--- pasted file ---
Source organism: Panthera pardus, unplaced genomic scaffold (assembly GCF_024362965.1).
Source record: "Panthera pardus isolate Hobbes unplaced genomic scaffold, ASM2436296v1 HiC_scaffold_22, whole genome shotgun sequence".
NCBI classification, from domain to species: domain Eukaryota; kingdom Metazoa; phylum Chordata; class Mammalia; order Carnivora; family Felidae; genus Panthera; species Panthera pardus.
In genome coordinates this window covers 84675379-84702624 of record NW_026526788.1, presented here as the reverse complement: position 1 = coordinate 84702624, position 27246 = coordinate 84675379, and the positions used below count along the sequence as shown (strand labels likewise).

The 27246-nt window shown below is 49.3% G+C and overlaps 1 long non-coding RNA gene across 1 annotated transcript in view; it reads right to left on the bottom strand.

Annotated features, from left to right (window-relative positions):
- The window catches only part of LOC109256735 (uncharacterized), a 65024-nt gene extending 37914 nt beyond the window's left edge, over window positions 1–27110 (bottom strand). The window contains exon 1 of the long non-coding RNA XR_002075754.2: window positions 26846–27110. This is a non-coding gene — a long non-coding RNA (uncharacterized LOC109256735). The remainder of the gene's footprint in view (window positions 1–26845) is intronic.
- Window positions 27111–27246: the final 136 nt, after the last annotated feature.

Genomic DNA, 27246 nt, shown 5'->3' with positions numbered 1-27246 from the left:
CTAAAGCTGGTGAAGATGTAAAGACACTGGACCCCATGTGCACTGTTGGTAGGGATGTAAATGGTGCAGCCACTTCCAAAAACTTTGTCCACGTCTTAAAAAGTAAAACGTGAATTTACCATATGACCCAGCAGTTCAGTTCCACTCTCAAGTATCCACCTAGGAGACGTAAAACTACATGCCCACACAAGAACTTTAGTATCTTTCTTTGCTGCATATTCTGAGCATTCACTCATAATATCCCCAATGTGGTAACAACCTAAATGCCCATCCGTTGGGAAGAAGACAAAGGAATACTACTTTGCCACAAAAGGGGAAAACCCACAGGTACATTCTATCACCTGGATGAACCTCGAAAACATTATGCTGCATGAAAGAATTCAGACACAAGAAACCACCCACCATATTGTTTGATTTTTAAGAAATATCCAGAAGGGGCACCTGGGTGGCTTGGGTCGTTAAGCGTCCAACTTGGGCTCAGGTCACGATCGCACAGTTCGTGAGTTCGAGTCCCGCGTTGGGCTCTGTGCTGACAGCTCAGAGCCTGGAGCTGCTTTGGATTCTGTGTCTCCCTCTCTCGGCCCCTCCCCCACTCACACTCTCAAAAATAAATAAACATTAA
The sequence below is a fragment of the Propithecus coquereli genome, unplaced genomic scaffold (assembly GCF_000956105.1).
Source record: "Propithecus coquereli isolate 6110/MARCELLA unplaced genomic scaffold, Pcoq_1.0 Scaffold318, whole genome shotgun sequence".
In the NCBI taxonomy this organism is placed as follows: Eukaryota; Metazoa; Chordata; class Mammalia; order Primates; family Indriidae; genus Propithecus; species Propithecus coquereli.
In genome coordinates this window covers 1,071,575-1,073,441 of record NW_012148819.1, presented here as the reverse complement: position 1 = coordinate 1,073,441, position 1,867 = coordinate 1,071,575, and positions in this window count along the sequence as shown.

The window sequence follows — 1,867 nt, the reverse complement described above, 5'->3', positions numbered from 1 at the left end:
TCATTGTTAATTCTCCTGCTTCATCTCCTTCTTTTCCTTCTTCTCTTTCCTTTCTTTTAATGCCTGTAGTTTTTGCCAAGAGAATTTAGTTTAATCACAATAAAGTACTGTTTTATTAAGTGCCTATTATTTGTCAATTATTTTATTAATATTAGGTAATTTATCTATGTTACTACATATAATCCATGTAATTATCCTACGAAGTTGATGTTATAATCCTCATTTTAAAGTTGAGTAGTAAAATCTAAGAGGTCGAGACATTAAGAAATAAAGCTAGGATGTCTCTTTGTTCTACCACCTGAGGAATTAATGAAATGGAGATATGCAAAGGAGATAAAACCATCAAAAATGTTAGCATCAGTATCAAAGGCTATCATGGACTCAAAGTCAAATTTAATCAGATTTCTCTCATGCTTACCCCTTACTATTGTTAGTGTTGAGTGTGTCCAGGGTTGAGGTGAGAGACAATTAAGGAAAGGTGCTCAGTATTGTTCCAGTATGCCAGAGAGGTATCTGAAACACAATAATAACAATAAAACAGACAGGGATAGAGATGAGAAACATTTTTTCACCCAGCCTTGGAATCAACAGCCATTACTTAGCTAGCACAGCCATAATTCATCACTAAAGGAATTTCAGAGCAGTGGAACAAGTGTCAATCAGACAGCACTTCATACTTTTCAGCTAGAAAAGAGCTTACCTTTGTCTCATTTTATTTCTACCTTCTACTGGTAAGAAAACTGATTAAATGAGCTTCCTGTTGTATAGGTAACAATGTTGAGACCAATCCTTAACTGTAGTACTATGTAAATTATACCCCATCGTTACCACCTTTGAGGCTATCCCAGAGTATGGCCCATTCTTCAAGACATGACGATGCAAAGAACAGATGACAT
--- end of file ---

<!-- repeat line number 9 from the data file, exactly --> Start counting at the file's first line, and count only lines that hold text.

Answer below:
Genomic DNA, 27246 nt, shown 5'->3' with positions numbered 1-27246 from the left: